Millions of people around the world pause in silence to mark Remembrance Day on November 11.
In Australia, one minute’s silence is observed* at 11am. Ceremonies are held around the nation and many schools also join the commemorations*.
It is a chance for people to think about those who have fought and died in conflicts since World War I.
Why 11am on November 11?
Fighting on the Western Front in World War I came to an end after four long years at 11am on November 11, 1918.
This was known as an armistice, a suspension in fighting to allow for a peace agreement to be reached between the defeated Germans and the victorious allied nations, which included Britain, France and Australia.
Between 9 million and 13 million people died in World War I, including more than 60,000 Australians. Historians believe up to a third of those who died were not buried in a grave marked with their name.
Many people felt it was important to remember their sacrifices and so the moment the guns fell silent – the 11th hour of the 11th day of the 11th month – was chosen as the time and day the allied nations would remember.
The day became known as Armistice Day.
Remembering in silence
Observing two minutes’ silence was introduced on the first anniversary of the armistice in 1919.
It was suggested by Australian journalist Edward Honey, who was working in London at the time, and also a South African man, Sir Percy Fitzpatrick, who presented the idea to the British government.
King George V then asked all the people of the British Empire to observe two minutes’ silence at 11am on November 11.
The Unknown Soldier
On the second anniversary of the armistice in 1920, the remains of an Unknown Soldier from the Western Front, a 645km stretch of land across France and Belgium, were interred* with full military honours in the church of Westminster Abbey in London and at the Arc de Triomphe monument in Paris.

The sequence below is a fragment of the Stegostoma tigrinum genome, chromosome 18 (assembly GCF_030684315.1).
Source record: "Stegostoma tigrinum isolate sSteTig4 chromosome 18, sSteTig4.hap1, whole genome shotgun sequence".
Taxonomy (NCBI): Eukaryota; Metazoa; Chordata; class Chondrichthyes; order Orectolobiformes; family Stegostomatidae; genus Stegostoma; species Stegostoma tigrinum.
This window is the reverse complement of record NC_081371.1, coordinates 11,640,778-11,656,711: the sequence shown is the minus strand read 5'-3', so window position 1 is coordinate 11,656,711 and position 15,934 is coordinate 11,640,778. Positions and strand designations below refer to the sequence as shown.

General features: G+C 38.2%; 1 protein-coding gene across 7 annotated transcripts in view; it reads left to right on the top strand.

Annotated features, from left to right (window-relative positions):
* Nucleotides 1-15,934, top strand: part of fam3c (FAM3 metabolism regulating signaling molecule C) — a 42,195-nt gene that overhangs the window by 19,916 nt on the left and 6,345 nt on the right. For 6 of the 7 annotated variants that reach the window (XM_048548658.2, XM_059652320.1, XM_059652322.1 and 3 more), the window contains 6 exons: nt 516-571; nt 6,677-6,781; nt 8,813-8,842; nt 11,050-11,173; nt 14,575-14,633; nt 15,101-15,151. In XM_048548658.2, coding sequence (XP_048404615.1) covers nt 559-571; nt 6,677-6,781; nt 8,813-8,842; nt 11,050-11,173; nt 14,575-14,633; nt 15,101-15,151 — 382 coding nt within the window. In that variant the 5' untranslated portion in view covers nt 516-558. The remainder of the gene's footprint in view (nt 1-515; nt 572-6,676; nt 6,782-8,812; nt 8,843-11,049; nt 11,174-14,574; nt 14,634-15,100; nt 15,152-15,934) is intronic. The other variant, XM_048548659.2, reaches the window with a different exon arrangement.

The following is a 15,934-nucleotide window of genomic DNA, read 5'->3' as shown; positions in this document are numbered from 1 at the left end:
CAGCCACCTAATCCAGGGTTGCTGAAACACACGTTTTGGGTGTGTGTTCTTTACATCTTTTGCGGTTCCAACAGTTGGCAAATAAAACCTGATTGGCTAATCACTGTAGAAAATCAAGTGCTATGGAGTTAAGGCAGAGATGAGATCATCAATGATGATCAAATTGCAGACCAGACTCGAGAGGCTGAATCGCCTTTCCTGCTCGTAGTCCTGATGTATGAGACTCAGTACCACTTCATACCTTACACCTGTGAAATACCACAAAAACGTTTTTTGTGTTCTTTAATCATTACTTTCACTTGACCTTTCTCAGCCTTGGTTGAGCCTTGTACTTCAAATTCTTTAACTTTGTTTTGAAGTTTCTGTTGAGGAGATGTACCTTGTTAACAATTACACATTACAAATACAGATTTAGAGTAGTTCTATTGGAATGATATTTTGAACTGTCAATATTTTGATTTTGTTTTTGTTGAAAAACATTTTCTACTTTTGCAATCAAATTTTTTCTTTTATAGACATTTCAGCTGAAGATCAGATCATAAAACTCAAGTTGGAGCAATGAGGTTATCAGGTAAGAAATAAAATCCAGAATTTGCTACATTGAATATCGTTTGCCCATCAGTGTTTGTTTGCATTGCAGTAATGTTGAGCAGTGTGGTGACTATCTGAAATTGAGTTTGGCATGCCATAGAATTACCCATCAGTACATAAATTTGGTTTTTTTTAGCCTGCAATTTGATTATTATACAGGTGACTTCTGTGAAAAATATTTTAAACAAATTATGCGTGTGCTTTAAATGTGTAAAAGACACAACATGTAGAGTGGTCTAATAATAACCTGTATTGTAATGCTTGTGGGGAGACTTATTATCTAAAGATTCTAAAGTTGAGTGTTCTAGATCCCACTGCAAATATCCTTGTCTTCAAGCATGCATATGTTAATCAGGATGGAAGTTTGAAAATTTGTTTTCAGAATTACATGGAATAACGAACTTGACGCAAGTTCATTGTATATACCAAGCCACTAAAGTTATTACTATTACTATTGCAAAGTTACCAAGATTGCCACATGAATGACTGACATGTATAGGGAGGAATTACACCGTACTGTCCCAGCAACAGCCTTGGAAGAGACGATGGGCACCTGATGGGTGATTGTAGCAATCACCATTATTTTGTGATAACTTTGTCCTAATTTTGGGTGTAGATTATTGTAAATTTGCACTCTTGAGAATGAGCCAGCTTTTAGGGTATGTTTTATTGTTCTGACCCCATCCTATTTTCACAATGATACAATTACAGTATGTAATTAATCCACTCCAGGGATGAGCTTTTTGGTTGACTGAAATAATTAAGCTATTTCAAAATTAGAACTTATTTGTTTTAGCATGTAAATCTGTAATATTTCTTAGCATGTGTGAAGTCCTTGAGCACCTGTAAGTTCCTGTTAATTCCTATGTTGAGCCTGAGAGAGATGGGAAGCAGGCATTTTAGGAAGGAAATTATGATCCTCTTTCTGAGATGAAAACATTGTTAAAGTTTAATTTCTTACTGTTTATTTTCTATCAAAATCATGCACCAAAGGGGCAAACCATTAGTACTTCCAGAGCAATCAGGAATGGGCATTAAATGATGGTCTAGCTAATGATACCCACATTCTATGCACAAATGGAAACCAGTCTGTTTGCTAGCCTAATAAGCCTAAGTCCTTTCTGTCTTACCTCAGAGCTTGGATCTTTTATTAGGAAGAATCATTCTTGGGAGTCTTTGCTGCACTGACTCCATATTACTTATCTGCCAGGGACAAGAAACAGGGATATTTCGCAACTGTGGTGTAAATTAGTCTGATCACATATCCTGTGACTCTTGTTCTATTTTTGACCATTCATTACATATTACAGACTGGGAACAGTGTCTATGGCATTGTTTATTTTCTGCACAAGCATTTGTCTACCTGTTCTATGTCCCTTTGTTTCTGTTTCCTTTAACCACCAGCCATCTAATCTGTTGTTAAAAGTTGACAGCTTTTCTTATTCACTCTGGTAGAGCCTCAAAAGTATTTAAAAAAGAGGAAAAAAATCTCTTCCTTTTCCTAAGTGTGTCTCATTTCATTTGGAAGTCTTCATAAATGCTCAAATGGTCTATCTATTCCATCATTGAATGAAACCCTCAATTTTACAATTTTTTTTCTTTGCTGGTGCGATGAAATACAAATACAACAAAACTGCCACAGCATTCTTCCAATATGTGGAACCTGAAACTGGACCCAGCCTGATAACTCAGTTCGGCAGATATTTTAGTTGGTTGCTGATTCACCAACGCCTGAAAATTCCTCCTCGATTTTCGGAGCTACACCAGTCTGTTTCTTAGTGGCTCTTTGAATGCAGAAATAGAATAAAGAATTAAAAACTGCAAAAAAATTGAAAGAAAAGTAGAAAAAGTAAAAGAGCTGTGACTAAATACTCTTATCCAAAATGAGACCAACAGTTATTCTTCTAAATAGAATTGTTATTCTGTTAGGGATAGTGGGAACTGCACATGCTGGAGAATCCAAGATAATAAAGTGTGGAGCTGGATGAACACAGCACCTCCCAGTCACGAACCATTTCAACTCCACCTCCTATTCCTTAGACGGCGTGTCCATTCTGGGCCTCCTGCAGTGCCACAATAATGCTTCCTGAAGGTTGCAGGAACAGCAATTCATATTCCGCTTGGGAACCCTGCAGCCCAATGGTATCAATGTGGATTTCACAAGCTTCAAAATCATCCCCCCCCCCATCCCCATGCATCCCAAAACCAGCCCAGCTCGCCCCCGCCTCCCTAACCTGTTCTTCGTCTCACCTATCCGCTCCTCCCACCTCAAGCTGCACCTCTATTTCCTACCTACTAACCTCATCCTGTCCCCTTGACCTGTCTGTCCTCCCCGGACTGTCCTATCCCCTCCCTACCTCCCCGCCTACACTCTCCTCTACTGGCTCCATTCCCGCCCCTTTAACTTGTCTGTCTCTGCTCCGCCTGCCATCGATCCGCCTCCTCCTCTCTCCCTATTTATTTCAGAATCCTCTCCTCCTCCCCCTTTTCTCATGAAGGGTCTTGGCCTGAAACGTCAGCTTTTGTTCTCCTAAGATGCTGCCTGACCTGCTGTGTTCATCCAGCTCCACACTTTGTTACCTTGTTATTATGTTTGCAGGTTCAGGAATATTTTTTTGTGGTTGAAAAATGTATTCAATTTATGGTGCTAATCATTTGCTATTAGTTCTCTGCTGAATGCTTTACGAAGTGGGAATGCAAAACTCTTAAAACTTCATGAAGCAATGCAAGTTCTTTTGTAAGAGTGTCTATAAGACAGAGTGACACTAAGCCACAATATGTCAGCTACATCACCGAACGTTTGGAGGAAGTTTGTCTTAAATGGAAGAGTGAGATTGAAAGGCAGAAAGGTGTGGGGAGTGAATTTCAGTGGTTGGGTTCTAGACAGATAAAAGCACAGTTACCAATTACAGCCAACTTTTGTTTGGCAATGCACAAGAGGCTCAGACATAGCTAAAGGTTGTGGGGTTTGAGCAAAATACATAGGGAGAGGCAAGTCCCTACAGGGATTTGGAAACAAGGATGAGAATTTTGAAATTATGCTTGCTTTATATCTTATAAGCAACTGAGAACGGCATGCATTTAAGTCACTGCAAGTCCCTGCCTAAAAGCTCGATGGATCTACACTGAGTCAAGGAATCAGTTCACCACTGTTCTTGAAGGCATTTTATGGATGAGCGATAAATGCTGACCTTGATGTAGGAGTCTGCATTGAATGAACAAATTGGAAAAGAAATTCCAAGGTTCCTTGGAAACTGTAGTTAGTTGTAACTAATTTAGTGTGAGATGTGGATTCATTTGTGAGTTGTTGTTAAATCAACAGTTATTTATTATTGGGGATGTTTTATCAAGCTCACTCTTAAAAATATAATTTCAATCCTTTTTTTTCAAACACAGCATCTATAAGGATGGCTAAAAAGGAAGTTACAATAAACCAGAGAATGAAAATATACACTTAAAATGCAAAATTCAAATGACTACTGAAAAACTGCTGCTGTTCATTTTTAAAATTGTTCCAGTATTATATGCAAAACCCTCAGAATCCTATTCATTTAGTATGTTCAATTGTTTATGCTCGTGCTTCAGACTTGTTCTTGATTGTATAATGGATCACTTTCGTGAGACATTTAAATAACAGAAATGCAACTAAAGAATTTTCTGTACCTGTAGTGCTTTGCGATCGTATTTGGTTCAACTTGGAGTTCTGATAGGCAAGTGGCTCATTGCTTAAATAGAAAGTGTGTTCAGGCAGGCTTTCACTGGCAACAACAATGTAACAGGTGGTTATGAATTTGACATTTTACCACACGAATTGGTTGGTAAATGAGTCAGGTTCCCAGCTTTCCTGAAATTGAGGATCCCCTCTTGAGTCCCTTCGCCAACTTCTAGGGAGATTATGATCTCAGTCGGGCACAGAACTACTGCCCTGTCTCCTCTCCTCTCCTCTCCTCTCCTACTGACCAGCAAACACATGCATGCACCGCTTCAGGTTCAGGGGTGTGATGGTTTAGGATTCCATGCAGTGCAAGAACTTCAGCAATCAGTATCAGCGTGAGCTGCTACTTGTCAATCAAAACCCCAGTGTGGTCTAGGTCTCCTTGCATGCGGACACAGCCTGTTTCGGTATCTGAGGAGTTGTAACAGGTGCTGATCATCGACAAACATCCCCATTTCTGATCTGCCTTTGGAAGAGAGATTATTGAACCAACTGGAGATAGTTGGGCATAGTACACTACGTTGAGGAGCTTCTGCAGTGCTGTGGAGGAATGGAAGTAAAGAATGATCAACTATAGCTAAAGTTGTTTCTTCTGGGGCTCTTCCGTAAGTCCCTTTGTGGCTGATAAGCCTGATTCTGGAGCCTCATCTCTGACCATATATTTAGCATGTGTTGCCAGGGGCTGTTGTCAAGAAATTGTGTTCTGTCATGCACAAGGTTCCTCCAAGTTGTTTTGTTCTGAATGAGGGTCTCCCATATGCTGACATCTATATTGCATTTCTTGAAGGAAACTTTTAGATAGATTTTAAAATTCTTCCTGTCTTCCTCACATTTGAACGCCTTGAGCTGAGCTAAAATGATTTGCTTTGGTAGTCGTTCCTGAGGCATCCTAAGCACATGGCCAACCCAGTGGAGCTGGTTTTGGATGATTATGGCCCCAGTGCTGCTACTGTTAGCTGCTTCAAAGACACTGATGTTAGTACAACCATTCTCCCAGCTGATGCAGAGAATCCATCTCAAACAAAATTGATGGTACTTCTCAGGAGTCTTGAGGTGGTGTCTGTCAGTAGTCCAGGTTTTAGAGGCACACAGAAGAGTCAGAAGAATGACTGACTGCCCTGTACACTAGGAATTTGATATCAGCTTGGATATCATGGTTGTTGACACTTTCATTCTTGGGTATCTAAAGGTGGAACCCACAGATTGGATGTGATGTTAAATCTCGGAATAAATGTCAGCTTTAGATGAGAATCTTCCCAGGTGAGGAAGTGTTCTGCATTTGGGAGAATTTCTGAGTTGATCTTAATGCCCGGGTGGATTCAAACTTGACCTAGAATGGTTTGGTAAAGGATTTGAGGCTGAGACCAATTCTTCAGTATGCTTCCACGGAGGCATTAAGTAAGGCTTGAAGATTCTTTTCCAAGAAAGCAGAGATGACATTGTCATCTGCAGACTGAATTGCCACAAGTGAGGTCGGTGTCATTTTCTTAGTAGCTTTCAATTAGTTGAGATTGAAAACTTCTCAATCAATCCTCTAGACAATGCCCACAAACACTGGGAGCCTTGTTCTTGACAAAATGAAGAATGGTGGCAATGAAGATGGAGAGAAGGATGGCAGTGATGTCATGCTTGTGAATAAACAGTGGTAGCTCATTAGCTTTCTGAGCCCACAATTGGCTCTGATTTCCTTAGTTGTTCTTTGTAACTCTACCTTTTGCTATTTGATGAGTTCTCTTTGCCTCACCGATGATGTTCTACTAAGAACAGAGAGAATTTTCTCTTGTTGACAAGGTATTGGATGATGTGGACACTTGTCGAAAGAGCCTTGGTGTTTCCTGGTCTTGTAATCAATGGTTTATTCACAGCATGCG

An unknown Australian soldier was interred at the Australian War Memorial in Canberra in 1993, the 75th anniversary of the end of World War I. Before being returned home to Australia, the soldier had been buried in an unmarked grave in a World War I cemetery near the French town of Villers-Bretonneux.
The Unknown Soldier represents all those who have died at war protecting our country.
Renaming Armistice Day
Australia and Britain changed the name of Armistice Day to Remembrance Day after the end of the Second World War. The new name was considered more appropriate for a day which would commemorate all war dead, not just those from World War I.
How Australia remembers
Australia’s main Remembrance Day commemoration takes place at the Australian War Memorial in Canberra. This ceremony is called the Remembrance Day National Ceremony and includes the laying of a wreath* and the observance of a minute’s silence at 11am.
Major ceremonies are also held in the capital cities of all our states and territories.